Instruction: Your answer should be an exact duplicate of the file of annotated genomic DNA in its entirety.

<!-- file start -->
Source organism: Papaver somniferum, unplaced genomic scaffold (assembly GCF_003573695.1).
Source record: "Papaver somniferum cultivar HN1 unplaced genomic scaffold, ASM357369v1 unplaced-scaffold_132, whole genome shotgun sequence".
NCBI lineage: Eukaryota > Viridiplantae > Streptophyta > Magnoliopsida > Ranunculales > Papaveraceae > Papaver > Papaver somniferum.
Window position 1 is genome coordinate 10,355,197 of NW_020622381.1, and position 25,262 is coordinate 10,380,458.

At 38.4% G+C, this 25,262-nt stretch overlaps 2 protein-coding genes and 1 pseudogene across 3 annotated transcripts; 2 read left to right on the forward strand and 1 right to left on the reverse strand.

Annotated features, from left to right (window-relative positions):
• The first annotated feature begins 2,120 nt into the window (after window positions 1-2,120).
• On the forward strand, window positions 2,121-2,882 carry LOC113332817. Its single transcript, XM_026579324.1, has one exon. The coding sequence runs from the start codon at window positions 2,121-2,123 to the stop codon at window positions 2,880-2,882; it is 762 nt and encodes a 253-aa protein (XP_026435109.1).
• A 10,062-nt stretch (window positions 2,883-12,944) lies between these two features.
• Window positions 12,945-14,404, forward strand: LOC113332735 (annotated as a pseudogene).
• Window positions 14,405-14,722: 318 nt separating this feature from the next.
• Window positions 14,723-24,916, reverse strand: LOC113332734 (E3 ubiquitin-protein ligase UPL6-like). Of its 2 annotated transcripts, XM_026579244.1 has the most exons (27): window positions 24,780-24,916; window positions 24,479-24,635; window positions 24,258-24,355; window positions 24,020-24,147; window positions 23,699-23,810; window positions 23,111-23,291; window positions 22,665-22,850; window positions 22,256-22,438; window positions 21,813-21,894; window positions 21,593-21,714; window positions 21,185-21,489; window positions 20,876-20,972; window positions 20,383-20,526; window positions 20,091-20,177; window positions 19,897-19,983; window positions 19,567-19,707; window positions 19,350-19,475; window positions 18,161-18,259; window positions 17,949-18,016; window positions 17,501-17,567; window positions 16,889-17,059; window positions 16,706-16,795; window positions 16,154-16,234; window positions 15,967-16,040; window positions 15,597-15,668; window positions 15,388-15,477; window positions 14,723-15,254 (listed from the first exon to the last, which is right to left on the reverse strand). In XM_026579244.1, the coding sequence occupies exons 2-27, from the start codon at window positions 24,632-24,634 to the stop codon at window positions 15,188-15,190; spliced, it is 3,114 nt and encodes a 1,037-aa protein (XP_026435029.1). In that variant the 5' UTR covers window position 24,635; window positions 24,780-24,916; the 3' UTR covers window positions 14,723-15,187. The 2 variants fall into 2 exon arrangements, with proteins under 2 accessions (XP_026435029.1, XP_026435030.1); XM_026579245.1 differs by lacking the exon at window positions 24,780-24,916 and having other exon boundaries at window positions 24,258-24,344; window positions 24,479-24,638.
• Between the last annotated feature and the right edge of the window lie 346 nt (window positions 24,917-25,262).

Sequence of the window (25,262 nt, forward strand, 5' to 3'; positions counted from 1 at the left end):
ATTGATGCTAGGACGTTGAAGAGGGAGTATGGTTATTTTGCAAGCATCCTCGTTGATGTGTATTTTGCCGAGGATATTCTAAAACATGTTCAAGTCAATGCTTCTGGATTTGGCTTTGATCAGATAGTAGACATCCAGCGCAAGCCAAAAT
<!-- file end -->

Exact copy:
Source organism: Papaver somniferum, unplaced genomic scaffold (assembly GCF_003573695.1).
Source record: "Papaver somniferum cultivar HN1 unplaced genomic scaffold, ASM357369v1 unplaced-scaffold_132, whole genome shotgun sequence".
NCBI lineage: Eukaryota > Viridiplantae > Streptophyta > Magnoliopsida > Ranunculales > Papaveraceae > Papaver > Papaver somniferum.
Window position 1 is genome coordinate 10,355,197 of NW_020622381.1, and position 25,262 is coordinate 10,380,458.

At 38.4% G+C, this 25,262-nt stretch overlaps 2 protein-coding genes and 1 pseudogene across 3 annotated transcripts; 2 read left to right on the forward strand and 1 right to left on the reverse strand.

Annotated features, from left to right (window-relative positions):
• The first annotated feature begins 2,120 nt into the window (after window positions 1-2,120).
• On the forward strand, window positions 2,121-2,882 carry LOC113332817. Its single transcript, XM_026579324.1, has one exon. The coding sequence runs from the start codon at window positions 2,121-2,123 to the stop codon at window positions 2,880-2,882; it is 762 nt and encodes a 253-aa protein (XP_026435109.1).
• A 10,062-nt stretch (window positions 2,883-12,944) lies between these two features.
• Window positions 12,945-14,404, forward strand: LOC113332735 (annotated as a pseudogene).
• Window positions 14,405-14,722: 318 nt separating this feature from the next.
• Window positions 14,723-24,916, reverse strand: LOC113332734 (E3 ubiquitin-protein ligase UPL6-like). Of its 2 annotated transcripts, XM_026579244.1 has the most exons (27): window positions 24,780-24,916; window positions 24,479-24,635; window positions 24,258-24,355; window positions 24,020-24,147; window positions 23,699-23,810; window positions 23,111-23,291; window positions 22,665-22,850; window positions 22,256-22,438; window positions 21,813-21,894; window positions 21,593-21,714; window positions 21,185-21,489; window positions 20,876-20,972; window positions 20,383-20,526; window positions 20,091-20,177; window positions 19,897-19,983; window positions 19,567-19,707; window positions 19,350-19,475; window positions 18,161-18,259; window positions 17,949-18,016; window positions 17,501-17,567; window positions 16,889-17,059; window positions 16,706-16,795; window positions 16,154-16,234; window positions 15,967-16,040; window positions 15,597-15,668; window positions 15,388-15,477; window positions 14,723-15,254 (listed from the first exon to the last, which is right to left on the reverse strand). In XM_026579244.1, the coding sequence occupies exons 2-27, from the start codon at window positions 24,632-24,634 to the stop codon at window positions 15,188-15,190; spliced, it is 3,114 nt and encodes a 1,037-aa protein (XP_026435029.1). In that variant the 5' UTR covers window position 24,635; window positions 24,780-24,916; the 3' UTR covers window positions 14,723-15,187. The 2 variants fall into 2 exon arrangements, with proteins under 2 accessions (XP_026435029.1, XP_026435030.1); XM_026579245.1 differs by lacking the exon at window positions 24,780-24,916 and having other exon boundaries at window positions 24,258-24,344; window positions 24,479-24,638.
• Between the last annotated feature and the right edge of the window lie 346 nt (window positions 24,917-25,262).

Sequence of the window (25,262 nt, forward strand, 5' to 3'; positions counted from 1 at the left end):
ATTGATGCTAGGACGTTGAAGAGGGAGTATGGTTATTTTGCAAGCATCCTCGTTGATGTGTATTTTGCCGAGGATATTCTAAAACATGTTCAAGTCAATGCTTCTGGATTTGGCTTTGATCAGATAGTAGACATCCAGCGCAAGCCAAAAT